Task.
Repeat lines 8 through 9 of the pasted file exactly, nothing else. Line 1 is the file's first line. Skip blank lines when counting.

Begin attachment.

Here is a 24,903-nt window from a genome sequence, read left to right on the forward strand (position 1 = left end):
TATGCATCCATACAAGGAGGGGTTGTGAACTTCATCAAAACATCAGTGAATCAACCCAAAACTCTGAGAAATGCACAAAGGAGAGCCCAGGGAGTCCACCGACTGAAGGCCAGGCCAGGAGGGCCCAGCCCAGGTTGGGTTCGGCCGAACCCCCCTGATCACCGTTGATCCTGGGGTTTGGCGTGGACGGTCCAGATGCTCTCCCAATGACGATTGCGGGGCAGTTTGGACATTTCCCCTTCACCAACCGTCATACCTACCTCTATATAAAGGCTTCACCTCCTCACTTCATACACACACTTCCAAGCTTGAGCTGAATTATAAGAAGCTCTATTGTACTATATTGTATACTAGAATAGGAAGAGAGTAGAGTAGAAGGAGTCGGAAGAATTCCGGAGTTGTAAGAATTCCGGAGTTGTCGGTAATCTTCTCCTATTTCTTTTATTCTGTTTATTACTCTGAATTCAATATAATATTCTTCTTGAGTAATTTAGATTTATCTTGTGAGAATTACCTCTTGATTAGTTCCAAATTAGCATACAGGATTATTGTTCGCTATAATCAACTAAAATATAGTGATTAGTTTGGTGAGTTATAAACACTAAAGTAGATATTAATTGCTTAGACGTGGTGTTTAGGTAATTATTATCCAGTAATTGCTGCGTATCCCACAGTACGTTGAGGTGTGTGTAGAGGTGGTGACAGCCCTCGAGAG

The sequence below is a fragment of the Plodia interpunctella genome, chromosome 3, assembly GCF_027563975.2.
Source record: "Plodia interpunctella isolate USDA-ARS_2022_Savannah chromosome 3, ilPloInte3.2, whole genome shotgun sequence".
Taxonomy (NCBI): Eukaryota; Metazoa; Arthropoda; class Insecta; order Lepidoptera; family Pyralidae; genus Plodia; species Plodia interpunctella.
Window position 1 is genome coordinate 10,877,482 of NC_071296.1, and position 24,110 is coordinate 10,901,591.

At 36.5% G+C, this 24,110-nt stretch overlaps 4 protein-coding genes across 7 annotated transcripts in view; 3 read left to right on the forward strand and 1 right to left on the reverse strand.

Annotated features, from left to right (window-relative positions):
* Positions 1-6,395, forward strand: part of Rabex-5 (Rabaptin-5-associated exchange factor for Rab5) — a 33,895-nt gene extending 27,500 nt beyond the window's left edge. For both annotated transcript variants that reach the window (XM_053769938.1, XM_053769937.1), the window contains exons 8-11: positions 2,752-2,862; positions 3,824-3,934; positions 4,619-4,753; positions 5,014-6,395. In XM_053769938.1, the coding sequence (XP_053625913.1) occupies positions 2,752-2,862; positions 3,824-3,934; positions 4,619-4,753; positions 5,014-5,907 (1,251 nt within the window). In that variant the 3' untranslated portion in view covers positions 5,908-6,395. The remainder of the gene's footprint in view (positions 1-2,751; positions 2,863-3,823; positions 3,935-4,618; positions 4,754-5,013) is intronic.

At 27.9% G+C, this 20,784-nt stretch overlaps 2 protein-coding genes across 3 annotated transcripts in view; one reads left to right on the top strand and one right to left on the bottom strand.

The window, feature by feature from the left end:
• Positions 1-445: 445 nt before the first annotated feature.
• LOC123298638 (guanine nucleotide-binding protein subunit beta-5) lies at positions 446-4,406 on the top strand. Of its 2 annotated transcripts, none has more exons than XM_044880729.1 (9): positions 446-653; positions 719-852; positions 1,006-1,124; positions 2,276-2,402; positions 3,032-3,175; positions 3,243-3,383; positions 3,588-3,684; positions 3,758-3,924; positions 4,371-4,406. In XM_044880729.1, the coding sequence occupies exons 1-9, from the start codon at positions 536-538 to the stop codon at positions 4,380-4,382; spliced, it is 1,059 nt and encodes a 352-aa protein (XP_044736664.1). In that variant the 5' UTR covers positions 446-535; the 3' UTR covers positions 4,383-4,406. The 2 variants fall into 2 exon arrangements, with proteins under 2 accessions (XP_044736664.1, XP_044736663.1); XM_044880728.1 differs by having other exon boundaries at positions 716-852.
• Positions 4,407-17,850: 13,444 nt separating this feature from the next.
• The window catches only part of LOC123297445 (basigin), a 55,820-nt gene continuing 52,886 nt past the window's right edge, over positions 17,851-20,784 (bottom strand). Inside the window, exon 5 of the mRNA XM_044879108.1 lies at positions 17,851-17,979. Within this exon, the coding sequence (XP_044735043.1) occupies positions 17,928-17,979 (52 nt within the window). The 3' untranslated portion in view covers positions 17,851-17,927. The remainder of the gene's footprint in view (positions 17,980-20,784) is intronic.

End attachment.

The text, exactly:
Annotated features, from left to right (window-relative positions):
* Positions 1-6,395, forward strand: part of Rabex-5 (Rabaptin-5-associated exchange factor for Rab5) — a 33,895-nt gene extending 27,500 nt beyond the window's left edge. For both annotated transcript variants that reach the window (XM_053769938.1, XM_053769937.1), the window contains exons 8-11: positions 2,752-2,862; positions 3,824-3,934; positions 4,619-4,753; positions 5,014-6,395. In XM_053769938.1, the coding sequence (XP_053625913.1) occupies positions 2,752-2,862; positions 3,824-3,934; positions 4,619-4,753; positions 5,014-5,907 (1,251 nt within the window). In that variant the 3' untranslated portion in view covers positions 5,908-6,395. The remainder of the gene's footprint in view (positions 1-2,751; positions 2,863-3,823; positions 3,935-4,618; positions 4,754-5,013) is intronic.